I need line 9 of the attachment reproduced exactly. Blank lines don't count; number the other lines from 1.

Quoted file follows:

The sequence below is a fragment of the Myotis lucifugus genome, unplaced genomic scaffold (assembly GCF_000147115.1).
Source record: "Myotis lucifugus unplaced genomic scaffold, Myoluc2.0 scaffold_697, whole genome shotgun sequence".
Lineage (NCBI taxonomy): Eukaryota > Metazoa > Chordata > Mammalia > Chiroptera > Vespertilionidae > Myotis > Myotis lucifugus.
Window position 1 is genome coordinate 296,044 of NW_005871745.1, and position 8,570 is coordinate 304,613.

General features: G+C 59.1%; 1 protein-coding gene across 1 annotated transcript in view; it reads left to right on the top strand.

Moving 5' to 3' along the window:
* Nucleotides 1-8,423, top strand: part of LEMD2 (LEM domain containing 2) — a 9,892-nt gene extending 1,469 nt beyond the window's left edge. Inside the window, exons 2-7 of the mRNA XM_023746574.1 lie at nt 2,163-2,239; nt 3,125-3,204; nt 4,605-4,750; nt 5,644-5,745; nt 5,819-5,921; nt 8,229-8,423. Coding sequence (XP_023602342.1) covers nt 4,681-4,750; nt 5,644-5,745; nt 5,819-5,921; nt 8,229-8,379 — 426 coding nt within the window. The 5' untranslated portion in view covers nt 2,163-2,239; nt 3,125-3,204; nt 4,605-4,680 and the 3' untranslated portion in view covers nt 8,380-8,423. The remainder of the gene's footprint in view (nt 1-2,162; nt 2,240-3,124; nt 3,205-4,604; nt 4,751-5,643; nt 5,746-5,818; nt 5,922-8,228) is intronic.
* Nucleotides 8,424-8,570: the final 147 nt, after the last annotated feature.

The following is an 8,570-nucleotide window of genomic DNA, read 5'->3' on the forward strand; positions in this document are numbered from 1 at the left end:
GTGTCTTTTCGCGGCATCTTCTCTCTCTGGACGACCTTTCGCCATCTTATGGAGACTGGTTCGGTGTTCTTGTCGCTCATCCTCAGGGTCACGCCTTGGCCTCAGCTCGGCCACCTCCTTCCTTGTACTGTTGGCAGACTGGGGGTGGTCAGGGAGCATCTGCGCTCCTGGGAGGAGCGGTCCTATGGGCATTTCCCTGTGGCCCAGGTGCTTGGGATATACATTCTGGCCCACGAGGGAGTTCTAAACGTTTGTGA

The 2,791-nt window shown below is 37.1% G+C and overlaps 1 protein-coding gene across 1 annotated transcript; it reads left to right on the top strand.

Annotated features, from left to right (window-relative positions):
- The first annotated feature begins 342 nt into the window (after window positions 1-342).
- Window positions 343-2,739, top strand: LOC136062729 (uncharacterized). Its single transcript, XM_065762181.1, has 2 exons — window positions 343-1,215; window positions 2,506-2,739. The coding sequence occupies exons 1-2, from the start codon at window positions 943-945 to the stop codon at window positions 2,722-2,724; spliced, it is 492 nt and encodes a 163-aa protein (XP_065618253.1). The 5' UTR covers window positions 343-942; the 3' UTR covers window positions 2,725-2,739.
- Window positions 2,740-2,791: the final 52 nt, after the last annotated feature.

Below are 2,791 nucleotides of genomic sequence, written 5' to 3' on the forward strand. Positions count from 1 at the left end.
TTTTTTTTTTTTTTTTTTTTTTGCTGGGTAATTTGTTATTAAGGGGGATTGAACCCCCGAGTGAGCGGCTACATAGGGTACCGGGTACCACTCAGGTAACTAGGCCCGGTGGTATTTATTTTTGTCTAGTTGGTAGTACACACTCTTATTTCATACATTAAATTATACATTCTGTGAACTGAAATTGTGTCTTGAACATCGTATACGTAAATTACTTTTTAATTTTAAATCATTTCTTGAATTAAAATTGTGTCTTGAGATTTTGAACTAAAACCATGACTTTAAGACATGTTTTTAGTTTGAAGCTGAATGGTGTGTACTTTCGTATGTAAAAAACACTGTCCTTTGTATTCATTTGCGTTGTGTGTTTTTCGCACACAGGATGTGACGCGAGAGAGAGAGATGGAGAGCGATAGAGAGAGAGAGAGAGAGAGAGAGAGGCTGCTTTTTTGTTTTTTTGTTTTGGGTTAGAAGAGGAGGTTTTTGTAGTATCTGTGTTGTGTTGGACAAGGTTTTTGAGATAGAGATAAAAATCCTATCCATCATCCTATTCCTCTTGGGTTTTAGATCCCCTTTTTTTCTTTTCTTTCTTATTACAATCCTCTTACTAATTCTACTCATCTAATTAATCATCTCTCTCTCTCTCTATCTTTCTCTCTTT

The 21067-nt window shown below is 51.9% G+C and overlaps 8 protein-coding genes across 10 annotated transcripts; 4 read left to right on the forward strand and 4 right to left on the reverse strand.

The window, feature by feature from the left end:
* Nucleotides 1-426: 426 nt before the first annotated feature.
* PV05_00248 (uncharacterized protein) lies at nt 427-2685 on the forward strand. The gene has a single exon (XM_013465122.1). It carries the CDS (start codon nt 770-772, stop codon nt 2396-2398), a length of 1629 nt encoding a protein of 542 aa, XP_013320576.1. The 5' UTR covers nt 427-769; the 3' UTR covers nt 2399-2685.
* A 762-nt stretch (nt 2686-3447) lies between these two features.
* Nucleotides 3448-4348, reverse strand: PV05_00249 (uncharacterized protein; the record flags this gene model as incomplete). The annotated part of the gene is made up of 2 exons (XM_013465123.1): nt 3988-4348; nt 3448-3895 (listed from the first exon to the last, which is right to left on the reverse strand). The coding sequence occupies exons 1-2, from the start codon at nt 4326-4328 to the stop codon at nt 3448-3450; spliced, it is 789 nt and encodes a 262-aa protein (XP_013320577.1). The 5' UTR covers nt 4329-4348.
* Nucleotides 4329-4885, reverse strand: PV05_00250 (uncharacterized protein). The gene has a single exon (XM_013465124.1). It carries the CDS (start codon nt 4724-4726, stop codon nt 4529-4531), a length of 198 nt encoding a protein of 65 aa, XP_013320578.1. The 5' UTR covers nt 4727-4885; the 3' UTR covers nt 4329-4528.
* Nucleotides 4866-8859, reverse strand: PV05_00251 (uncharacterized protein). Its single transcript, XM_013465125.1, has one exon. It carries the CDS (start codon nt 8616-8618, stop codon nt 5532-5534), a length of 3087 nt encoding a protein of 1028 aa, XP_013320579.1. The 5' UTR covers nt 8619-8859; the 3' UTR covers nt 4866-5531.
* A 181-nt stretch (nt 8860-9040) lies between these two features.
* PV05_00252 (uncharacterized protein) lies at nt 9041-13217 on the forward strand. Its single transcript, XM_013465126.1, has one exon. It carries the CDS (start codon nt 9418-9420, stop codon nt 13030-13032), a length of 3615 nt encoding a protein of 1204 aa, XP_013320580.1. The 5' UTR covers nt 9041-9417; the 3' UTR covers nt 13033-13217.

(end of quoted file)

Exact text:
The following is an 8,570-nucleotide window of genomic DNA, read 5'->3' on the forward strand; positions in this document are numbered from 1 at the left end: